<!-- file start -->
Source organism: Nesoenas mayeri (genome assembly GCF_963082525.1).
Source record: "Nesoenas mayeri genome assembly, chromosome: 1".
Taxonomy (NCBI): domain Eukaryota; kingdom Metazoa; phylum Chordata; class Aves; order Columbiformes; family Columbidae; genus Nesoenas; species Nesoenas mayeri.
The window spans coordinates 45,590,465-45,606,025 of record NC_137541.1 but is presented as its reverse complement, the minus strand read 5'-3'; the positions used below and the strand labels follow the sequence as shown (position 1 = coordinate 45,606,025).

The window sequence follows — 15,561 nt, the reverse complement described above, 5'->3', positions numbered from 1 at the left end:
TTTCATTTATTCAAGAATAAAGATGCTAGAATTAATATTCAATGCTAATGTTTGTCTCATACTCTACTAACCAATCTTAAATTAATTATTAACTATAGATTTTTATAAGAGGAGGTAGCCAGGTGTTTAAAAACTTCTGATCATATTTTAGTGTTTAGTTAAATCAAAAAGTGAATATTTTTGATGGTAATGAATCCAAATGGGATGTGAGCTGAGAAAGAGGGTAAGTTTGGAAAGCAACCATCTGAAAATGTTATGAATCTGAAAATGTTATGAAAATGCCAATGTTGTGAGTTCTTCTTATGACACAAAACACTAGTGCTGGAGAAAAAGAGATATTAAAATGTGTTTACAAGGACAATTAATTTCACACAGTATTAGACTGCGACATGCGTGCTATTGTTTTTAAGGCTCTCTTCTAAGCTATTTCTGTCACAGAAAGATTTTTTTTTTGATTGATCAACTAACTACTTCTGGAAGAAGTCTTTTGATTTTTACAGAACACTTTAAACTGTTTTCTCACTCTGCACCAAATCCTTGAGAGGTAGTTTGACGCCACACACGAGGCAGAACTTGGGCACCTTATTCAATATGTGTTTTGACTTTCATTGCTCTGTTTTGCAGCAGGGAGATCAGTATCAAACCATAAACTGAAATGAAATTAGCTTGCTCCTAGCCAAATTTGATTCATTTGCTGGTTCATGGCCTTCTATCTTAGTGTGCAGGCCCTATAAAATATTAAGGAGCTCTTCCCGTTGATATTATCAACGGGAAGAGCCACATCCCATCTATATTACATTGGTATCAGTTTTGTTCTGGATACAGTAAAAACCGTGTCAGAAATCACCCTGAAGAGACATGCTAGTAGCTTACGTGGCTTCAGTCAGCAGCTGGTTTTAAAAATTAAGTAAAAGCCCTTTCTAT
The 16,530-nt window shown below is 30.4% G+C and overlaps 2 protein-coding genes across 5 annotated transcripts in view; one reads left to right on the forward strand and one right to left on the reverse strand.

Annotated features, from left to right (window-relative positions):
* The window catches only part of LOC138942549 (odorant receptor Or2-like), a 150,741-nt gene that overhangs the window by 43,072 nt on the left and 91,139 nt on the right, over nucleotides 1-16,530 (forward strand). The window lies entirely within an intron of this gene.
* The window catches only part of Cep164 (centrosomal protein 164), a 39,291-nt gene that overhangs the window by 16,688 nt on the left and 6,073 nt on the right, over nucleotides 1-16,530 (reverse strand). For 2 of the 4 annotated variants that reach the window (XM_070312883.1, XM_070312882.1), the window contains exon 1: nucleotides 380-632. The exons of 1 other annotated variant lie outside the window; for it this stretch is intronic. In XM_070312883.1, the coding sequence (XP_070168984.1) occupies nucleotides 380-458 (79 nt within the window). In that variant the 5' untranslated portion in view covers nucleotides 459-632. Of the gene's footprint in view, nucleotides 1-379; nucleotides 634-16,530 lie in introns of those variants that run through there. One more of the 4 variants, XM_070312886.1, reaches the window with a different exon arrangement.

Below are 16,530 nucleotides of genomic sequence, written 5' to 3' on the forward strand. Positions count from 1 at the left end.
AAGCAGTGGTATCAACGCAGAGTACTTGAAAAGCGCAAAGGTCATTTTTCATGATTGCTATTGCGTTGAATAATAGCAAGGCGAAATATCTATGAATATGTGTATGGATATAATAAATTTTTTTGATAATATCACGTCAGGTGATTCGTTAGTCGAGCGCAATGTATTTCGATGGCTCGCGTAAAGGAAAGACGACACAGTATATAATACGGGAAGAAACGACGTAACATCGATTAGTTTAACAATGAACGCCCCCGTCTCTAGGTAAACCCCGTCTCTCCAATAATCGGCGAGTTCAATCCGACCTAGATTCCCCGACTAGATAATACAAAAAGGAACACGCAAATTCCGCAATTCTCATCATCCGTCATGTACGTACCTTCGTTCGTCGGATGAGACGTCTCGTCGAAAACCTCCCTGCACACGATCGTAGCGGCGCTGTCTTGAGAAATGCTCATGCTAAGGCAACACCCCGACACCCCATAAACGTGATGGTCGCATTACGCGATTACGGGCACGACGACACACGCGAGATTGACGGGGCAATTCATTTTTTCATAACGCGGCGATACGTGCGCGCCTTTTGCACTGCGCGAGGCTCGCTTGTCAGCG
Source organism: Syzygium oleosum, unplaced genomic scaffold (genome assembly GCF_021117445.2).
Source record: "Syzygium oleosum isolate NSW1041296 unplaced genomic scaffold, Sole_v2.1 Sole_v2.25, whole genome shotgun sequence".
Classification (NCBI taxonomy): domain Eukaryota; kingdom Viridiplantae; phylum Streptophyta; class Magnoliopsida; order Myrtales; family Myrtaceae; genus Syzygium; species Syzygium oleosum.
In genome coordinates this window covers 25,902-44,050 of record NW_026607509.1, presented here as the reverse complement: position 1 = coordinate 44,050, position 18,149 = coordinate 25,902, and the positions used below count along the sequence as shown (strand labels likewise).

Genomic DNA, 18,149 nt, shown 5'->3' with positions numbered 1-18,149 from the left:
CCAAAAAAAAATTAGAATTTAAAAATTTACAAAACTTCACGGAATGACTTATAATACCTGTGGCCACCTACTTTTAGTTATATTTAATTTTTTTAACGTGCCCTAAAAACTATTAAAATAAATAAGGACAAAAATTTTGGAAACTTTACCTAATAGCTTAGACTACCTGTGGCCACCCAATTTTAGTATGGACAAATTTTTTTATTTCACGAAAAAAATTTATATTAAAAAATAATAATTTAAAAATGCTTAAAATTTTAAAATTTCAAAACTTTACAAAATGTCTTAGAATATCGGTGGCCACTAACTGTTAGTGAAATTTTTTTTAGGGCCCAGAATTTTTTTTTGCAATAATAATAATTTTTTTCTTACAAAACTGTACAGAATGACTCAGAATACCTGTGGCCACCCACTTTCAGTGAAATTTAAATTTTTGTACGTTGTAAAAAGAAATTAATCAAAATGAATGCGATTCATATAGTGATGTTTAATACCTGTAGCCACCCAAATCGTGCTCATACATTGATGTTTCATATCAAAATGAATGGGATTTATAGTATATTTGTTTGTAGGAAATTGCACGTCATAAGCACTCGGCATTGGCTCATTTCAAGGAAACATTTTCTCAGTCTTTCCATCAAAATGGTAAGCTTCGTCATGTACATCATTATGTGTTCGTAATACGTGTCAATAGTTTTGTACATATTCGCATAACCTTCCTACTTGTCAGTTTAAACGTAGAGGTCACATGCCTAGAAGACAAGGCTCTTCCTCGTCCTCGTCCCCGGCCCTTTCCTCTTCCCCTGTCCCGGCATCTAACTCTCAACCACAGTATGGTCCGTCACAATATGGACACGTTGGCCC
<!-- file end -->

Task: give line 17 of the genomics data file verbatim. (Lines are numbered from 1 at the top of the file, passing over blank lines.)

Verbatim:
Genomic DNA, 18,149 nt, shown 5'->3' with positions numbered 1-18,149 from the left: